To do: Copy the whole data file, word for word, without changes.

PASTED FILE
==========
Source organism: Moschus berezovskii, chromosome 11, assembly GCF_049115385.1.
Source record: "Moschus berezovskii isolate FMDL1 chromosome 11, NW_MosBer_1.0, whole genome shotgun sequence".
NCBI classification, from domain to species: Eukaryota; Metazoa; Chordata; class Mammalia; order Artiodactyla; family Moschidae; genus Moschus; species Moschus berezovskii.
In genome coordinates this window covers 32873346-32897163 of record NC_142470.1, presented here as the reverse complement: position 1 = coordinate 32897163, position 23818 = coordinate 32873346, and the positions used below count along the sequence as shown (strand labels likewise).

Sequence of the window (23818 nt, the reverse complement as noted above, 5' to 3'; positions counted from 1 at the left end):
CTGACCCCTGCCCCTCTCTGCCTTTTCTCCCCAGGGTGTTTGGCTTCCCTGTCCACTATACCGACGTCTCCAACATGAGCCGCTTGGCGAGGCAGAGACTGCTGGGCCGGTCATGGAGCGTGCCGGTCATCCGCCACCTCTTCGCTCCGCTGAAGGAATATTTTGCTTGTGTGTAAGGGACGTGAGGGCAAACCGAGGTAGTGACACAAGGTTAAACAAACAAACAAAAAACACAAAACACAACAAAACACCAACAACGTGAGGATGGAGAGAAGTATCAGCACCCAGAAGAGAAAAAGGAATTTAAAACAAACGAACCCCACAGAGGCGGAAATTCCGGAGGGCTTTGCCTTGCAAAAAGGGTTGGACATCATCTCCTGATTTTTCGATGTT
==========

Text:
Source organism: Moschus berezovskii, chromosome 11, assembly GCF_049115385.1.
Source record: "Moschus berezovskii isolate FMDL1 chromosome 11, NW_MosBer_1.0, whole genome shotgun sequence".
NCBI classification, from domain to species: Eukaryota; Metazoa; Chordata; class Mammalia; order Artiodactyla; family Moschidae; genus Moschus; species Moschus berezovskii.
In genome coordinates this window covers 32873346-32897163 of record NC_142470.1, presented here as the reverse complement: position 1 = coordinate 32897163, position 23818 = coordinate 32873346, and the positions used below count along the sequence as shown (strand labels likewise).

Sequence of the window (23818 nt, the reverse complement as noted above, 5' to 3'; positions counted from 1 at the left end):
CTGACCCCTGCCCCTCTCTGCCTTTTCTCCCCAGGGTGTTTGGCTTCCCTGTCCACTATACCGACGTCTCCAACATGAGCCGCTTGGCGAGGCAGAGACTGCTGGGCCGGTCATGGAGCGTGCCGGTCATCCGCCACCTCTTCGCTCCGCTGAAGGAATATTTTGCTTGTGTGTAAGGGACGTGAGGGCAAACCGAGGTAGTGACACAAGGTTAAACAAACAAACAAAAAACACAAAACACAACAAAACACCAACAACGTGAGGATGGAGAGAAGTATCAGCACCCAGAAGAGAAAAAGGAATTTAAAACAAACGAACCCCACAGAGGCGGAAATTCCGGAGGGCTTTGCCTTGCAAAAAGGGTTGGACATCATCTCCTGATTTTTCGATGTT